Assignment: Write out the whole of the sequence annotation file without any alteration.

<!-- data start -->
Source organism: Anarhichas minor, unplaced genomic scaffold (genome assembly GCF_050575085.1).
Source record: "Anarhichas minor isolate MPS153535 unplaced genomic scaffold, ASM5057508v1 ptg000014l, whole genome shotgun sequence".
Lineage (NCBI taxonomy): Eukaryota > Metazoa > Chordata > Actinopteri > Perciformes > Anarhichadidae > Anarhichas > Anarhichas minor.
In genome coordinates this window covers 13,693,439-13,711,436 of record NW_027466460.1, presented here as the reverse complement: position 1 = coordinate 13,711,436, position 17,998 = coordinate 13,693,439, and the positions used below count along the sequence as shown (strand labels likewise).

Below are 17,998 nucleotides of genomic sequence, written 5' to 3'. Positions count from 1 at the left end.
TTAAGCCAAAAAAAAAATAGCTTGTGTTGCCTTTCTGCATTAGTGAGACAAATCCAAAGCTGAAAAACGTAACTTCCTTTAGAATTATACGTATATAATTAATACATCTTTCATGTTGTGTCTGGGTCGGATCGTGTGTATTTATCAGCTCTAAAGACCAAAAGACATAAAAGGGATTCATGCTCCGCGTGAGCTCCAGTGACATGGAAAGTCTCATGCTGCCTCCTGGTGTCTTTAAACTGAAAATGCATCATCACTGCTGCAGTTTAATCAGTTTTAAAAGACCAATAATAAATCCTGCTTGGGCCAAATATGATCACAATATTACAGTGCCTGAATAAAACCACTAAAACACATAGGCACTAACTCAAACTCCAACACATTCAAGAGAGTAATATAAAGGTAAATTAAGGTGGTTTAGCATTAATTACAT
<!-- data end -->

Source organism: Anarhichas minor, unplaced genomic scaffold (genome assembly GCF_050575085.1).
Source record: "Anarhichas minor isolate MPS153535 unplaced genomic scaffold, ASM5057508v1 ptg000014l, whole genome shotgun sequence".
Lineage (NCBI taxonomy): Eukaryota > Metazoa > Chordata > Actinopteri > Perciformes > Anarhichadidae > Anarhichas > Anarhichas minor.
In genome coordinates this window covers 13,693,439-13,711,436 of record NW_027466460.1, presented here as the reverse complement: position 1 = coordinate 13,711,436, position 17,998 = coordinate 13,693,439, and the positions used below count along the sequence as shown (strand labels likewise).

Below are 17,998 nucleotides of genomic sequence, written 5' to 3'. Positions count from 1 at the left end.
TTAAGCCAAAAAAAAAATAGCTTGTGTTGCCTTTCTGCATTAGTGAGACAAATCCAAAGCTGAAAAACGTAACTTCCTTTAGAATTATACGTATATAATTAATACATCTTTCATGTTGTGTCTGGGTCGGATCGTGTGTATTTATCAGCTCTAAAGACCAAAAGACATAAAAGGGATTCATGCTCCGCGTGAGCTCCAGTGACATGGAAAGTCTCATGCTGCCTCCTGGTGTCTTTAAACTGAAAATGCATCATCACTGCTGCAGTTTAATCAGTTTTAAAAGACCAATAATAAATCCTGCTTGGGCCAAATATGATCACAATATTACAGTGCCTGAATAAAACCACTAAAACACATAGGCACTAACTCAAACTCCAACACATTCAAGAGAGTAATATAAAGGTAAATTAAGGTGGTTTAGCATTAATTACAT